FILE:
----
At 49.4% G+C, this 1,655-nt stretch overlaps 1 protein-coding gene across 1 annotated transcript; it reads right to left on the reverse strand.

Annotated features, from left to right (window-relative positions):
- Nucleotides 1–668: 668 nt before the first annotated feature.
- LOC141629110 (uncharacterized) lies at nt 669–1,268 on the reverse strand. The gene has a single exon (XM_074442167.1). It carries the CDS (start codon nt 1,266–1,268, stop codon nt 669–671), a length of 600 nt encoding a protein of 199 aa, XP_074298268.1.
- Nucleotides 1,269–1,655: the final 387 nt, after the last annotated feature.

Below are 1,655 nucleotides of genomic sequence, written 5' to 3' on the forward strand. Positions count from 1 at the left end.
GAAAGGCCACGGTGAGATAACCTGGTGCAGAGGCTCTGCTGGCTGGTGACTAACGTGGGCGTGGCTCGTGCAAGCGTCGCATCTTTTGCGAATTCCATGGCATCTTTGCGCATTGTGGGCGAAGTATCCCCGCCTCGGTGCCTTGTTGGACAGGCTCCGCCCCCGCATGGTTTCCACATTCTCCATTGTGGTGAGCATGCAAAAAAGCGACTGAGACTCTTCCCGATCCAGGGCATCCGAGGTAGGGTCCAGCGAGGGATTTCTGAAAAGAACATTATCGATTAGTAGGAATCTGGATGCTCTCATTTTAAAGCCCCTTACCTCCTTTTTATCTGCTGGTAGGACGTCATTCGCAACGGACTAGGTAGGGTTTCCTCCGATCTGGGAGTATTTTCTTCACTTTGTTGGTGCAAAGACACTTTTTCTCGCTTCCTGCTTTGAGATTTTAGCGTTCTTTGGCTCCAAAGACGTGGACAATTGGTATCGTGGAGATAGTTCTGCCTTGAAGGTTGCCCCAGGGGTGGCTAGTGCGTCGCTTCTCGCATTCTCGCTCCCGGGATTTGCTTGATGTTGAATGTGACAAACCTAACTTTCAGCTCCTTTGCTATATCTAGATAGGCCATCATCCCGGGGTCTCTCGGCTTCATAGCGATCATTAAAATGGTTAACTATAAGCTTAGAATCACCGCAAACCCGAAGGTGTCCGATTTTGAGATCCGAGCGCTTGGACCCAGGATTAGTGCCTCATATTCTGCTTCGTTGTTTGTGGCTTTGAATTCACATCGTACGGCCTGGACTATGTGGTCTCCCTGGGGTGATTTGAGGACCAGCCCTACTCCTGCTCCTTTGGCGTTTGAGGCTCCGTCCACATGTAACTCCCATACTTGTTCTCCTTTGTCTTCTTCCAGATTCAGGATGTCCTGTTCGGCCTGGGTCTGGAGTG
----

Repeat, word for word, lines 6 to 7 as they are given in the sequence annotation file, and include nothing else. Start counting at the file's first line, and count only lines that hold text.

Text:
Below are 1,655 nucleotides of genomic sequence, written 5' to 3' on the forward strand. Positions count from 1 at the left end.
GAAAGGCCACGGTGAGATAACCTGGTGCAGAGGCTCTGCTGGCTGGTGACTAACGTGGGCGTGGCTCGTGCAAGCGTCGCATCTTTTGCGAATTCCATGGCATCTTTGCGCATTGTGGGCGAAGTATCCCCGCCTCGGTGCCTTGTTGGACAGGCTCCGCCCCCGCATGGTTTCCACATTCTCCATTGTGGTGAGCATGCAAAAAAGCGACTGAGACTCTTCCCGATCCAGGGCATCCGAGGTAGGGTCCAGCGAGGGATTTCTGAAAAGAACATTATCGATTAGTAGGAATCTGGATGCTCTCATTTTAAAGCCCCTTACCTCCTTTTTATCTGCTGGTAGGACGTCATTCGCAACGGACTAGGTAGGGTTTCCTCCGATCTGGGAGTATTTTCTTCACTTTGTTGGTGCAAAGACACTTTTTCTCGCTTCCTGCTTTGAGATTTTAGCGTTCTTTGGCTCCAAAGACGTGGACAATTGGTATCGTGGAGATAGTTCTGCCTTGAAGGTTGCCCCAGGGGTGGCTAGTGCGTCGCTTCTCGCATTCTCGCTCCCGGGATTTGCTTGATGTTGAATGTGACAAACCTAACTTTCAGCTCCTTTGCTATATCTAGATAGGCCATCATCCCGGGGTCTCTCGGCTTCATAGCGATCATTAAAATGGTTAACTATAAGCTTAGAATCACCGCAAACCCGAAGGTGTCCGATTTTGAGATCCGAGCGCTTGGACCCAGGATTAGTGCCTCATATTCTGCTTCGTTGTTTGTGGCTTTGAATTCACATCGTACGGCCTGGACTATGTGGTCTCCCTGGGGTGATTTGAGGACCAGCCCTACTCCTGCTCCTTTGGCGTTTGAGGCTCCGTCCACATGTAACTCCCATACTTGTTCTCCTTTGTCTTCTTCCAGATTCAGGATGTCCTGTTCGGCCTGGGTCTGGAGTG